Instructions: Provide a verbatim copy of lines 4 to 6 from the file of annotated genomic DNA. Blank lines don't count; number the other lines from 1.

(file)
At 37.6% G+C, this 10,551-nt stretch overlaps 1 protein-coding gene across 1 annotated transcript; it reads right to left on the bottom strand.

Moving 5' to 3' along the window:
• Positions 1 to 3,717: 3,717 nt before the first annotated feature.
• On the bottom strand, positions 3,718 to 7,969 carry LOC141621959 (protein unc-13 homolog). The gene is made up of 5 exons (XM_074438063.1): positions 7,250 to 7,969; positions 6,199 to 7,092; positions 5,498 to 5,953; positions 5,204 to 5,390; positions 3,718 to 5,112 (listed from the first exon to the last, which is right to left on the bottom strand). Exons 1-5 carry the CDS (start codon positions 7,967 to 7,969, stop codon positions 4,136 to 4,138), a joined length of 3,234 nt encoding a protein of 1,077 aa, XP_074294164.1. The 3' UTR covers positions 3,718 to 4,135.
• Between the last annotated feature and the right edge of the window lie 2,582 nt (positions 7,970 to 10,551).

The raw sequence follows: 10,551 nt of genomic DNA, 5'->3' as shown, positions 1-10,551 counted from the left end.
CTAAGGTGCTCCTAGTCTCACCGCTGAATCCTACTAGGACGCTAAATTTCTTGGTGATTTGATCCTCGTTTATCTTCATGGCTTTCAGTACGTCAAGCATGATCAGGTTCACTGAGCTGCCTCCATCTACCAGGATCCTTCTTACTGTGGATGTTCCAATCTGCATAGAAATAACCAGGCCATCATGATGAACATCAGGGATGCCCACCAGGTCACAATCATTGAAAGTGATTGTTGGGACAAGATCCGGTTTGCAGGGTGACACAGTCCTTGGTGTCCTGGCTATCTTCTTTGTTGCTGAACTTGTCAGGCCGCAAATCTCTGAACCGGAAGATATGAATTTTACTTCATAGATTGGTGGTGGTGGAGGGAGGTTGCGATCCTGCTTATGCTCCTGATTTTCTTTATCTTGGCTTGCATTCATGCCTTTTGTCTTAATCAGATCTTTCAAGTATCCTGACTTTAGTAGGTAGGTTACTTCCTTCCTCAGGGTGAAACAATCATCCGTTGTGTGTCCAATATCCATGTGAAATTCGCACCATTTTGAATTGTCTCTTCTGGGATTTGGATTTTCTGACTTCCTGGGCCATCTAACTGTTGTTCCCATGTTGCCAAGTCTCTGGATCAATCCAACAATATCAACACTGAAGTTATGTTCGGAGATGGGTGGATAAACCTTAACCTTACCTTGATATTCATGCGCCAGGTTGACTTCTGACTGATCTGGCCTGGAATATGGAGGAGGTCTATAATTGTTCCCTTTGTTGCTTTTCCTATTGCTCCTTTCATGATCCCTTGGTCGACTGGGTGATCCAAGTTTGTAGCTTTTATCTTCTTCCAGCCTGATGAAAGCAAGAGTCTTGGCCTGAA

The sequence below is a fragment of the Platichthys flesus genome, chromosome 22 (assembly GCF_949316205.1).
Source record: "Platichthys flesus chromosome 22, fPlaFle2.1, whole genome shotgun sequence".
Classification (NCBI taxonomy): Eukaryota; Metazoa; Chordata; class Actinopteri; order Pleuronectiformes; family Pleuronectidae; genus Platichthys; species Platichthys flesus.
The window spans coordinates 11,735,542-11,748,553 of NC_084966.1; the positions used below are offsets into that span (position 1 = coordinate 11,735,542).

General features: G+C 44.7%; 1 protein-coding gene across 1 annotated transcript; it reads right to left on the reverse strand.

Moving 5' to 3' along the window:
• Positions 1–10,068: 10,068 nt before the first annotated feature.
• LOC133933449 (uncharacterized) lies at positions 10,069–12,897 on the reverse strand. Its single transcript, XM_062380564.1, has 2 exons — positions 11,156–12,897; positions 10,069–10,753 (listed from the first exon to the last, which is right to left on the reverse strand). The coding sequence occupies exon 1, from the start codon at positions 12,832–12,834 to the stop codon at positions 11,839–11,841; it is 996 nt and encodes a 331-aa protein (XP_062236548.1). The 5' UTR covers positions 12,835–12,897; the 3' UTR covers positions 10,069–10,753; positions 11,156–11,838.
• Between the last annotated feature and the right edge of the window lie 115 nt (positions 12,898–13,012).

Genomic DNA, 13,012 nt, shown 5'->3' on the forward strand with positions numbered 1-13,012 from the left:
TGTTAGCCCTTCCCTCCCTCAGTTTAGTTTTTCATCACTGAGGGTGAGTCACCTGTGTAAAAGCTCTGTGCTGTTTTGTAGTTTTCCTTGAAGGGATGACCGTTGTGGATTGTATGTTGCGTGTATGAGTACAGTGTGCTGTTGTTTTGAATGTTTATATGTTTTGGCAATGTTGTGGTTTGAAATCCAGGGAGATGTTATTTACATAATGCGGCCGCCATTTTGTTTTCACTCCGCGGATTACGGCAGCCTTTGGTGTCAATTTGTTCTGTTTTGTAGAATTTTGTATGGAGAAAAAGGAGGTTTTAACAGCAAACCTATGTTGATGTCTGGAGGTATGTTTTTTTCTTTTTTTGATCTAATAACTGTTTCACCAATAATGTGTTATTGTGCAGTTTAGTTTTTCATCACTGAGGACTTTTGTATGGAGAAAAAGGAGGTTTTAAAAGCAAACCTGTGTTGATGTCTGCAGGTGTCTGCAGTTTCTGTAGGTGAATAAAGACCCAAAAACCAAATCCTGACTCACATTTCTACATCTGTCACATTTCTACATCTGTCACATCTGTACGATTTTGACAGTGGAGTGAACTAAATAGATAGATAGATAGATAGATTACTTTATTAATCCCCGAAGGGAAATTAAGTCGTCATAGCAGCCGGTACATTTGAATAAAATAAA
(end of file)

• On the bottom strand, positions 3,718 to 7,969 carry LOC141621959 (protein unc-13 homolog). The gene is made up of 5 exons (XM_074438063.1): positions 7,250 to 7,969; positions 6,199 to 7,092; positions 5,498 to 5,953; positions 5,204 to 5,390; positions 3,718 to 5,112 (listed from the first exon to the last, which is right to left on the bottom strand). Exons 1-5 carry the CDS (start codon positions 7,967 to 7,969, stop codon positions 4,136 to 4,138), a joined length of 3,234 nt encoding a protein of 1,077 aa, XP_074294164.1. The 3' UTR covers positions 3,718 to 4,135.
• Between the last annotated feature and the right edge of the window lie 2,582 nt (positions 7,970 to 10,551).

The raw sequence follows: 10,551 nt of genomic DNA, 5'->3' as shown, positions 1-10,551 counted from the left end.